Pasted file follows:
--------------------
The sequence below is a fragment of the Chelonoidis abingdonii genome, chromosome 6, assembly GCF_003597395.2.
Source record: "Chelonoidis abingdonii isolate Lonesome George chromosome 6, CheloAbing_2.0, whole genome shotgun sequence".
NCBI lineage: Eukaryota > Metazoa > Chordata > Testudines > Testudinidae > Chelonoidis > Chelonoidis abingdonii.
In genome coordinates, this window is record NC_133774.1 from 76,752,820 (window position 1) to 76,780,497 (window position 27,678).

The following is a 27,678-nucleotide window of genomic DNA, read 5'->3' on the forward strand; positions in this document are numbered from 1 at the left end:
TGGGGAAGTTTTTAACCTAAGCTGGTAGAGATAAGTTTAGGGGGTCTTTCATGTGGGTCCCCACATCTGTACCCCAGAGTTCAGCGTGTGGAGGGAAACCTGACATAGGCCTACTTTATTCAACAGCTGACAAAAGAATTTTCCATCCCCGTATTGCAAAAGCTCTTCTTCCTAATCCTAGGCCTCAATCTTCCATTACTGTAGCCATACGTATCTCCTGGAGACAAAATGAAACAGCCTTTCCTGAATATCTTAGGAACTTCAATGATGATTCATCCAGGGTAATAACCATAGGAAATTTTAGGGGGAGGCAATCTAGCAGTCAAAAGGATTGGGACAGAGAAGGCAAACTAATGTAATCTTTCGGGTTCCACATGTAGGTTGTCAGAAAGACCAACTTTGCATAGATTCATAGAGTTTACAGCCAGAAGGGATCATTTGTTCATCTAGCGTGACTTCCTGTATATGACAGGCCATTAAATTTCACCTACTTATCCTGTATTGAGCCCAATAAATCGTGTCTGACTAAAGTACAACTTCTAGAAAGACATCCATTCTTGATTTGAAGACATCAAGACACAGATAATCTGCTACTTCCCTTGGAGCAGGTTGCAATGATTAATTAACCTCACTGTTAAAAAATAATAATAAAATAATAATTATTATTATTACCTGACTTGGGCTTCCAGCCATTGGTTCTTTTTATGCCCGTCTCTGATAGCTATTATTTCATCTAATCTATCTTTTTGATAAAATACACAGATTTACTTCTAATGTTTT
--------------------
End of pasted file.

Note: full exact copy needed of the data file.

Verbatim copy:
The sequence below is a fragment of the Chelonoidis abingdonii genome, chromosome 6, assembly GCF_003597395.2.
Source record: "Chelonoidis abingdonii isolate Lonesome George chromosome 6, CheloAbing_2.0, whole genome shotgun sequence".
NCBI lineage: Eukaryota > Metazoa > Chordata > Testudines > Testudinidae > Chelonoidis > Chelonoidis abingdonii.
In genome coordinates, this window is record NC_133774.1 from 76,752,820 (window position 1) to 76,780,497 (window position 27,678).

The following is a 27,678-nucleotide window of genomic DNA, read 5'->3' on the forward strand; positions in this document are numbered from 1 at the left end:
TGGGGAAGTTTTTAACCTAAGCTGGTAGAGATAAGTTTAGGGGGTCTTTCATGTGGGTCCCCACATCTGTACCCCAGAGTTCAGCGTGTGGAGGGAAACCTGACATAGGCCTACTTTATTCAACAGCTGACAAAAGAATTTTCCATCCCCGTATTGCAAAAGCTCTTCTTCCTAATCCTAGGCCTCAATCTTCCATTACTGTAGCCATACGTATCTCCTGGAGACAAAATGAAACAGCCTTTCCTGAATATCTTAGGAACTTCAATGATGATTCATCCAGGGTAATAACCATAGGAAATTTTAGGGGGAGGCAATCTAGCAGTCAAAAGGATTGGGACAGAGAAGGCAAACTAATGTAATCTTTCGGGTTCCACATGTAGGTTGTCAGAAAGACCAACTTTGCATAGATTCATAGAGTTTACAGCCAGAAGGGATCATTTGTTCATCTAGCGTGACTTCCTGTATATGACAGGCCATTAAATTTCACCTACTTATCCTGTATTGAGCCCAATAAATCGTGTCTGACTAAAGTACAACTTCTAGAAAGACATCCATTCTTGATTTGAAGACATCAAGACACAGATAATCTGCTACTTCCCTTGGAGCAGGTTGCAATGATTAATTAACCTCACTGTTAAAAAATAATAATAAAATAATAATTATTATTATTACCTGACTTGGGCTTCCAGCCATTGGTTCTTTTTATGCCCGTCTCTGATAGCTATTATTTCATCTAATCTATCTTTTTGATAAAATACACAGATTTACTTCTAATGTTTT